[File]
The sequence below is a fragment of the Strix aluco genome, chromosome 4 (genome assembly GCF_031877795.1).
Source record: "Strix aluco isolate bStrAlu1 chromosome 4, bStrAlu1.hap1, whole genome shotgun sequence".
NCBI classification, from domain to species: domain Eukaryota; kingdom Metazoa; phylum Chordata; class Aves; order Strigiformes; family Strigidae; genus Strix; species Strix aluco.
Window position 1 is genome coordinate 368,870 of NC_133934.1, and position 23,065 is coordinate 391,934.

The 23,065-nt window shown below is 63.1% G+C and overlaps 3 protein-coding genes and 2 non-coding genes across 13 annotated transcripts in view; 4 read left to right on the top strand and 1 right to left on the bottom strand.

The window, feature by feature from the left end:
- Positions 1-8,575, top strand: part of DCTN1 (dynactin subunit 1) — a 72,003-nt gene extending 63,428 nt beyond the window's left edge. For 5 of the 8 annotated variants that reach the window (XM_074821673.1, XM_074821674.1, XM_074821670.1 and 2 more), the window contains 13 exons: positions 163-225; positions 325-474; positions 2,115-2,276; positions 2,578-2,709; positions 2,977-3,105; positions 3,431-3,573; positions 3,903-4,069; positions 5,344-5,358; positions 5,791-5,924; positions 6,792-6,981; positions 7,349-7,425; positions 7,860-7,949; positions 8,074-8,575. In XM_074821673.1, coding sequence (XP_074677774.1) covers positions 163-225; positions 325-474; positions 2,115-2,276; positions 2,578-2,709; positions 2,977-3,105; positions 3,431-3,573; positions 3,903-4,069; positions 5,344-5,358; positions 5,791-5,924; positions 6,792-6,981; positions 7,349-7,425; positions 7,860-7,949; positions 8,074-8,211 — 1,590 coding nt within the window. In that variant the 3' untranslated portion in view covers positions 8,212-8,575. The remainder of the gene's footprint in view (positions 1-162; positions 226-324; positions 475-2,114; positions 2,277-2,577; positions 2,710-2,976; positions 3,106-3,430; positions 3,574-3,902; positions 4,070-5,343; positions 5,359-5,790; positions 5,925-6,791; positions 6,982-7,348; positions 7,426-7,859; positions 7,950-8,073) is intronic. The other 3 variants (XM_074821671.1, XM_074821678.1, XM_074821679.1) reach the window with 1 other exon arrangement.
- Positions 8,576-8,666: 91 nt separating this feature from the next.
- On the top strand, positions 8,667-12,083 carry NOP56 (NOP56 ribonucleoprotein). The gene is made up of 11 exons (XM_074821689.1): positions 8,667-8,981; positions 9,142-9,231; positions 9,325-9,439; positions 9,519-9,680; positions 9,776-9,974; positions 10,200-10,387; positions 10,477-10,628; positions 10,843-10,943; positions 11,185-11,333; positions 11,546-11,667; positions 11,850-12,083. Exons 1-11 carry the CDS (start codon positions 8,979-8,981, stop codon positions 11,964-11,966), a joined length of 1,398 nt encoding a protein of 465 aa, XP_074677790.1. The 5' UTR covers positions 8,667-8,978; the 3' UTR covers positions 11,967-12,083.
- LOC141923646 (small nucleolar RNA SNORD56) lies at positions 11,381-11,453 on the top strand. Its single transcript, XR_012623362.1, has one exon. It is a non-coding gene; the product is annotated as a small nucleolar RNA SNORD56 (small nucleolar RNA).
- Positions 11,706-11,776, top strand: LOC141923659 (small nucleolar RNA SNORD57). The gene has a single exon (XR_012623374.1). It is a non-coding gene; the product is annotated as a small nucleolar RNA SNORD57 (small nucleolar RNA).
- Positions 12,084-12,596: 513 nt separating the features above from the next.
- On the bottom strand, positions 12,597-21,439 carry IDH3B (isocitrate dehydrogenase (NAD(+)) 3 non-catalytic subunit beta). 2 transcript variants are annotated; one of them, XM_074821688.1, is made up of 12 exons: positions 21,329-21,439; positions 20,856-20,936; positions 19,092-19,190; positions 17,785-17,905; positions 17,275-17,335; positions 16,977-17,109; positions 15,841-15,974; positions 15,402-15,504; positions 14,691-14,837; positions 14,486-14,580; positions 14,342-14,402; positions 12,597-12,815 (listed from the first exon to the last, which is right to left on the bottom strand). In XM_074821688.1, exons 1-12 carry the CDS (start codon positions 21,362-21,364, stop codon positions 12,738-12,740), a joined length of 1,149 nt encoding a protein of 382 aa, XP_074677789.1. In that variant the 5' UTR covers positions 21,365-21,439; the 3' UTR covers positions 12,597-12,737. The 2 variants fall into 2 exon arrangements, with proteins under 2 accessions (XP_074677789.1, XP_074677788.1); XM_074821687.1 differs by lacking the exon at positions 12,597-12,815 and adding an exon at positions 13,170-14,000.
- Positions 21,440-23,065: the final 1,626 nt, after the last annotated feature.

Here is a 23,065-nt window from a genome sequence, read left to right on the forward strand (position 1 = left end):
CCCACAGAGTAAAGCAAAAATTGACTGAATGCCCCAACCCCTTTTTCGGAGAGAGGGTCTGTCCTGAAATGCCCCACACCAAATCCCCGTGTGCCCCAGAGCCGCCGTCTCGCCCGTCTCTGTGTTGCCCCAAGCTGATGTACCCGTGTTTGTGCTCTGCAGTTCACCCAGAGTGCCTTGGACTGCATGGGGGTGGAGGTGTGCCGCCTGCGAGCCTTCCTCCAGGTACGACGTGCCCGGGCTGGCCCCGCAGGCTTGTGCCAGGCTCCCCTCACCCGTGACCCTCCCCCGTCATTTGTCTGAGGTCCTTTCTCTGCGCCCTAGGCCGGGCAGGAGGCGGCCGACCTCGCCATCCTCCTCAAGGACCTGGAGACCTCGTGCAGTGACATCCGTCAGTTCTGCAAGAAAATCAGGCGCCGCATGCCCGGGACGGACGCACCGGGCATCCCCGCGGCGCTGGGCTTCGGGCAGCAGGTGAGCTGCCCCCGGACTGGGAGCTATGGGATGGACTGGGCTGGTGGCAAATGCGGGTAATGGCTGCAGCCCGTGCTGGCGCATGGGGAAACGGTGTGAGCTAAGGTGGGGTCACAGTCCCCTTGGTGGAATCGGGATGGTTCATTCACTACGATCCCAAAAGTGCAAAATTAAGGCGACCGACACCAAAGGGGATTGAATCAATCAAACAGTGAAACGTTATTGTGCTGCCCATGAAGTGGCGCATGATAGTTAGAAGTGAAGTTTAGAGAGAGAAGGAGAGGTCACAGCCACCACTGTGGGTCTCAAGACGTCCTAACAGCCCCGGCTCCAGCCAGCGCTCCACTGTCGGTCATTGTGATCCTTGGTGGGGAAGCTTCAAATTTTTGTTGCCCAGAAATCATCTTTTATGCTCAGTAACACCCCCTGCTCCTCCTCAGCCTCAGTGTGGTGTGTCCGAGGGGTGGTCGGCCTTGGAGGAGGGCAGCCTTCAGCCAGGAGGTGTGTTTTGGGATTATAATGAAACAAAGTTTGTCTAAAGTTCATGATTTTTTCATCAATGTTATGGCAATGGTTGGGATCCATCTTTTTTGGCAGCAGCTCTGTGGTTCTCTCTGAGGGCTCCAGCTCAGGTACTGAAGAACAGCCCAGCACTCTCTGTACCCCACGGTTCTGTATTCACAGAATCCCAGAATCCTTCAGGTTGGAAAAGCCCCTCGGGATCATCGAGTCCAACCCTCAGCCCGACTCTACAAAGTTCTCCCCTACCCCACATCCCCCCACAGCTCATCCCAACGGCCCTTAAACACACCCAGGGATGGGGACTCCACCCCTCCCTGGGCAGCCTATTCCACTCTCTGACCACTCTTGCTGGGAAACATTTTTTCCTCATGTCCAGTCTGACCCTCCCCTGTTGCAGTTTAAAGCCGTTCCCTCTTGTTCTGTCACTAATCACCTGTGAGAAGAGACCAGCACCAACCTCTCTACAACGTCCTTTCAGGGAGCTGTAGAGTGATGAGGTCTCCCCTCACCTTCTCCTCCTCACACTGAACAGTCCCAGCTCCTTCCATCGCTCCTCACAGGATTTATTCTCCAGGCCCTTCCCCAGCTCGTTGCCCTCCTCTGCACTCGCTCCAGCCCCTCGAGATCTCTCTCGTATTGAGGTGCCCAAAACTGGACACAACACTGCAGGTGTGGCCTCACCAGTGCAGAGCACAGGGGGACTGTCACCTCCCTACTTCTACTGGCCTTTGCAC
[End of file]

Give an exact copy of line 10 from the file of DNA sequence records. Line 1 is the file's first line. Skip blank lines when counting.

- LOC141923646 (small nucleolar RNA SNORD56) lies at positions 11,381-11,453 on the top strand. Its single transcript, XR_012623362.1, has one exon. It is a non-coding gene; the product is annotated as a small nucleolar RNA SNORD56 (small nucleolar RNA).